The Successes

What are three seemingly insurmountable obstacles you’ve faced as an entrepreneur, and how have you overcome them?

1. Fixing Our Business Model

When COVID hit, we had to look at our business model and fix it. I heard the CEO of Airbnb compressed something like ten years in ten weeks doing the same thing. 

We weren’t quite that bad, but we had to work out a solution to an industry-wide problem: the incredible slowness of projects. 

And we solved it!

2. Lacking Persistence

The lack of capital I experienced in the eighties created a tangle that eventually caused me to give that business away (and live through a terrible period for my finances). 

But I had something good, so the insurmountable obstacle was me – my lack of persistence in the face of ridiculous odds. I had it… I just needed to do it. 

3. Combining Technology and Commercial Savvy

It took me years to acquire the combination of technology and commercial savvy, our modular product line, headed by a real industry guru and supported by an influential administrator. 

We had creativity and competence, but they were not integrated. And so we struggled. 

To accomplish big, you must have huge creativity and proven competencies, all working in the same direction. 

Otherwise… nothing happens!

What are three ways you have managed to boost your productivity without causing burnout?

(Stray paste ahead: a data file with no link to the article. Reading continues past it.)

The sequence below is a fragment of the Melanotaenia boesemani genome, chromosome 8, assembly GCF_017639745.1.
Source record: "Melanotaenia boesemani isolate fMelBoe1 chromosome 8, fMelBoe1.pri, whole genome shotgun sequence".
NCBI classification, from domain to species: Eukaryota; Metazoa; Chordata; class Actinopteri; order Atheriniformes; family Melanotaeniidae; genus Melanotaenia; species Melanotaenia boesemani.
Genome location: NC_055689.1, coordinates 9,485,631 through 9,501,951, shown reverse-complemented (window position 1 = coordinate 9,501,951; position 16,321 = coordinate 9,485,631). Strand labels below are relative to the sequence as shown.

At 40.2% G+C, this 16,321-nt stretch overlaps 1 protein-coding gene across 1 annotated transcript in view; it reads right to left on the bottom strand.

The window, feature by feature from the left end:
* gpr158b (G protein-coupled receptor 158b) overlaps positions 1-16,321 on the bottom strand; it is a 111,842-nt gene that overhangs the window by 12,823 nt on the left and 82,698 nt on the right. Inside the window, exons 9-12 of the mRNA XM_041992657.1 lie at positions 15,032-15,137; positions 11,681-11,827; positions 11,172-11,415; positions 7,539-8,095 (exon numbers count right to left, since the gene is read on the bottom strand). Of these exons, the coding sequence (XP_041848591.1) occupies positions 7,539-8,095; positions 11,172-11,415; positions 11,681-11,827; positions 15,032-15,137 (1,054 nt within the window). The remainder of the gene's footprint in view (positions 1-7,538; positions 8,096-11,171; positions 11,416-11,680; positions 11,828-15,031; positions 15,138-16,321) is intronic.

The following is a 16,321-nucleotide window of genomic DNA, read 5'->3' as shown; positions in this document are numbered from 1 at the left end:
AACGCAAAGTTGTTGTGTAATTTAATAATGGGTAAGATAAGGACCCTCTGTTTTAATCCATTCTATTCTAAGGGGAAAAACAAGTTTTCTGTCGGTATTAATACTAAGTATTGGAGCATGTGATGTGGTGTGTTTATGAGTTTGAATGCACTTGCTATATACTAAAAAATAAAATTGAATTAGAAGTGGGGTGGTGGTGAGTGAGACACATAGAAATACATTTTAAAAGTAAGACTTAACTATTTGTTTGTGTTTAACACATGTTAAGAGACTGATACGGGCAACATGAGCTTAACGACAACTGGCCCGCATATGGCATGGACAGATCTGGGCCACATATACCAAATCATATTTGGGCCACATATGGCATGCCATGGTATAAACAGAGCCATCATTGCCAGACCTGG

1. Living in a Safe Place That Is Not Likely To Be Disturbed

You want your personal life to be together so you can work without distractions. 

We feel blessed that we are living in a great place that we purchased, by the ocean in Florida. 

That move from LA in 2020 was the best decision ever.

2. Sitting Back and Relaxing

Go for a walk. Have people over for dinner. Take a nap. Otherwise, it just gets too grim!

3. Adopting the Right Workflow Tools

We have carefully adopted the right workflow tools, including a top-tier task management system and a killer CRM (Customer Relationship Management) system. These days that is critical to business success!

The Advice

How can newer entrepreneurs develop a healthy work-life balance even when it seems like an impossible task?

Build your personal life by investing in a family or having a close circle of friends. Human interaction is the most important thing and goes way beyond the value of nice cars, homes, and all that.

What three key pieces of advice would have made your entrepreneurial journey easier, and why?

1. Be Sure To Learn the Trade You Plan To Succeed In

It just makes life so much easier. The reason is that you have the benefit of context for your decisions. 

For example, in the mid-eighties, I focused on minicomputers for businesses – when networked PCs were the new trend. 

I could still succeed, but I wasn’t on the “big wave,” – which made the job so much harder. 

2. Avoid the “Big Deal” Just Around the Corner

I have seen a small business team mesmerized by the potential of a single, transformative deal, which never comes to pass. 

The better way is ALWAYS to build a volume flow of routine business.

3. Work Hard To Delegate the Grind

Despite having a dozen staff in my New York IT company in the 80s, I designed every single client proposal down to the surge suppressor! 

This got very old. 

I would have been better off standardizing proposals and delegating them to someone else. 

As an owner or CEO, give yourself the freedom to think and plan.